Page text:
Dear Evan Hansen: Is Ben Platt’s controversial 2021 film worth a shot?
A Dear Evan Hansen review, but before that the debate over turning theatre plays or novels into movies is always tricky. Everyone expects the new medium will live up to the grandness of the original. If it lacks the little details that hooked its followers, then forget about it. On the other hand, production teams need to meet fans’ expectations and ensure adaptations also live up to the hype. If they don’t, they get trashed. Hard. Let me put it this way: on one side of the musical-to-film spectrum, you have the great titles of Mamma Mia and Rent, and on the other, you have, well… Cats.
For Dear Evan Hansen, I’m not too sure where it lies. Coming from a Tony Award and Grammy Award-winning musical by Benj Pasek and Justin Paul, masterfully adapting the performances and the story’s weight seemed like a huge task. The film adaptation of Dear Evan Hansen also marks Stephen Chbosky’s return to the director’s chair since Wonder (2017) and The Perks of Being A Wallflower (2012). So it seems pretty fitting that Chbosky leads another coming-of-age production as he’s managed to encapsulate the inner psyche of a teenager, ones as complicated as Charlie and Evan.
Dear Evan Hansen follows the story of teenager Evan Hansen (Ben Platt), who suffers from social anxiety but longs to find belonging. In an effort to cooperate with his therapist, Evan writes a letter listing things that will make the day good. But it falls into the hands of Connor Murphy (Colton Ryan), who storms out with the letter. Unfortunately, Evan finds himself caught in a complicated situation when the Murphys find his note and believe it was Connor’s last words before passing. Throw in the chaos of social media into the mix, you get a formula for disaster. Imagine having to carry a lie that snowballed into a movement. How do you navigate such a sensitive situation when a grieving family sees you as the only connection to the one that they lost? But instead of coming clean, Evan finds an easy way into what he wanted: a family that was actually present.
Technicalities-wise, yes, the cast retains the soaring magic of the original musical score in Dear Evan Hansen. Their performances are applaudable, even if then 26-year old Ben Platt looked too old to be in high school. So if you enjoyed the musical for its songs, the film will not disappoint. Each piece and sequence leaves you moved with their performances, such as Amandla Stenberg’s poignant Anonymous Ones and the pivotal scene for You Will Be Found. As one of the lighter and more comical pieces, Sincerely, Me also translates the comedic banter between Jared (Nik Dodani) and Evan while working on a narrative about Connor. (Not going to lie, I would’ve laughed more if they weren’t making up a personality for a classmate who just passed.)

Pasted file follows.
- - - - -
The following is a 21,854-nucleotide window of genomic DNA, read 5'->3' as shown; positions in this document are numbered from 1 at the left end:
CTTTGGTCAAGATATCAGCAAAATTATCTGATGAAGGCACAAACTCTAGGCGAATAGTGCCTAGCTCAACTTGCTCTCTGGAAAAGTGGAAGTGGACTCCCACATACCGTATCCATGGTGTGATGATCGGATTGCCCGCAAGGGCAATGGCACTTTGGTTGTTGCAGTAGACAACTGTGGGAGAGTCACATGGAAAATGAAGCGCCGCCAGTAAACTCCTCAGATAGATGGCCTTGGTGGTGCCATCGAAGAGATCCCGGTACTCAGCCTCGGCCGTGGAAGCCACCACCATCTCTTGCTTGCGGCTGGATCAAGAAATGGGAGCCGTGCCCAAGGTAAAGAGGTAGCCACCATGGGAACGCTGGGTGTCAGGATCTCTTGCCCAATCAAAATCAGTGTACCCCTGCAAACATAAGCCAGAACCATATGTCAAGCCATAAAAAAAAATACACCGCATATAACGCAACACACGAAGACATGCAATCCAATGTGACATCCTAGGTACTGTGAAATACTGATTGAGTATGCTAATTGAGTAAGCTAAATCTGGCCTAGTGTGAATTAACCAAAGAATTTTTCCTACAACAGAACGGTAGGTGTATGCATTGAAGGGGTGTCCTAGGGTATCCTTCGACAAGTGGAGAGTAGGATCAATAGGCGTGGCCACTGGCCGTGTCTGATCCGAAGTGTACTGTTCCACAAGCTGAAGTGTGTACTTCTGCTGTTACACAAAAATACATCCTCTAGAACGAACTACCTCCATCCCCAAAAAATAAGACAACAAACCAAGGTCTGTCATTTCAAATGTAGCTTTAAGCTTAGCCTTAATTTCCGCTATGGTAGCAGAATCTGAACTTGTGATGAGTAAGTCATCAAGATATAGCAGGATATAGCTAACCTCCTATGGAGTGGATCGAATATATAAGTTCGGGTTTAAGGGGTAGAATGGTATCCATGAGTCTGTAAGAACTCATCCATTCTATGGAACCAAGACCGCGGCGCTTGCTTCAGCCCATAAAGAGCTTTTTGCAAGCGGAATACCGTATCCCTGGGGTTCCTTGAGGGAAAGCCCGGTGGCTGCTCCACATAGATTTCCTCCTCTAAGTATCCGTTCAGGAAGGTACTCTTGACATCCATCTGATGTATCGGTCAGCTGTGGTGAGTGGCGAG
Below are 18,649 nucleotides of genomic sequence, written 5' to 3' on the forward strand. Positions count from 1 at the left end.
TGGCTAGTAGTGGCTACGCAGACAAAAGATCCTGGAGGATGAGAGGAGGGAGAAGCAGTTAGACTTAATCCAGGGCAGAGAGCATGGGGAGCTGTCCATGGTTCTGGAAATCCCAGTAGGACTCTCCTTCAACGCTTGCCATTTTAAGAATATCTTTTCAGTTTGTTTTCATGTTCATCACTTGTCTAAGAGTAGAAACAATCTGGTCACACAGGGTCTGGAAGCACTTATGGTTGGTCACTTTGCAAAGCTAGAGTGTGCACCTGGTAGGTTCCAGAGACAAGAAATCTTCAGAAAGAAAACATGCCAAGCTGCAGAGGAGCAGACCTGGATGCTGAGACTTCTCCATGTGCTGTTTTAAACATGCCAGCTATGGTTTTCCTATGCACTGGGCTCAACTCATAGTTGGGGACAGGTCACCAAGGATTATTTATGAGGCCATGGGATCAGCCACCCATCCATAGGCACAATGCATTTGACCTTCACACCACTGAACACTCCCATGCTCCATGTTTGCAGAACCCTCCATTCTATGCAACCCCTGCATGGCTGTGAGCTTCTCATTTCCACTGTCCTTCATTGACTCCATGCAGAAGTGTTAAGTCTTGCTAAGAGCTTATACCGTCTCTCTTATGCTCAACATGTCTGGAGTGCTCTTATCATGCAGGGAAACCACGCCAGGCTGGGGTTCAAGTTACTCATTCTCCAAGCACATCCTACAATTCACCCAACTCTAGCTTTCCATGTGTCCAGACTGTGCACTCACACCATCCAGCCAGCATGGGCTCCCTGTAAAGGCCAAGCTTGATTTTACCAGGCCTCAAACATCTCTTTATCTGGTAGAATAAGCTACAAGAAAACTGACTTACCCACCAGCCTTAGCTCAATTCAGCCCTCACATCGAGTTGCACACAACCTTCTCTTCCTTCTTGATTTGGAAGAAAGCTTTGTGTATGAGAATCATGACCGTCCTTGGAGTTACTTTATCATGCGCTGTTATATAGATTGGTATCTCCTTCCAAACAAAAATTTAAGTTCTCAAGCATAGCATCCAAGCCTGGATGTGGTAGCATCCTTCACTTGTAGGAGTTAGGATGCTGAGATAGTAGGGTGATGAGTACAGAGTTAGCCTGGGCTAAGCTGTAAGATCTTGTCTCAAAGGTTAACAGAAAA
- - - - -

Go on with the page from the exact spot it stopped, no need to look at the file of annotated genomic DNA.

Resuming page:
But if we’re talking about the story and exposition, the discussion gets trickier.
Here’s the thing: Dear Evan Hansen’s premise is, was and will be questionable for many regardless of its medium. Plus, there’s a seemingly lack of deeper analysis on mental illness, specifically on Evan’s and Connor’s conditions and growth. It’s uncomfortable—sometimes unnecessarily so—because who would let lies snowball into such an enormous burden? Who in their right mind would make up an entire personality for someone he never knew?
But that didn’t make me lose all hope for the film. Because as much as Evan played into the lie so much, underneath it all was just someone who was begging to belong. He learned the lesson from You Will Be Found in the most brutal way imaginable, and maybe that’s what the story meant to teach us the entire time.
I guess my gripe with the film is that many critics and fans fall back onto the dichotomy of categorizing Dear Evan Hansen as plainly excellent or bad. For me, it exists in a gray area, where it teaches lessons while missing others. It’s not the beacon of mental illness awareness as previously touted, but it makes a considerable impact. After all, many find its songs uplifting when they also want to be found. They see comfort in Evan’s flawed character. They probably see themselves in the vulnerable positions of the Murphys. So despite it taking one wrong turn after the other, I can’t deny that it has taught lessons, either by explicitly stating them or challenging audiences to learn by looking for what’s missing.
TL;DR: give Dear Evan Hansen a shot. It’s a messy and uncomfortable cautionary tale about lies. It’s a movie that depicts the complications of grief and how we grapple at strings as we navigate our journey with it. The only expectation you should have before watching is this: you’ll learn a thing or two in all of the marks it hit and missed.
Art Macky Arquilla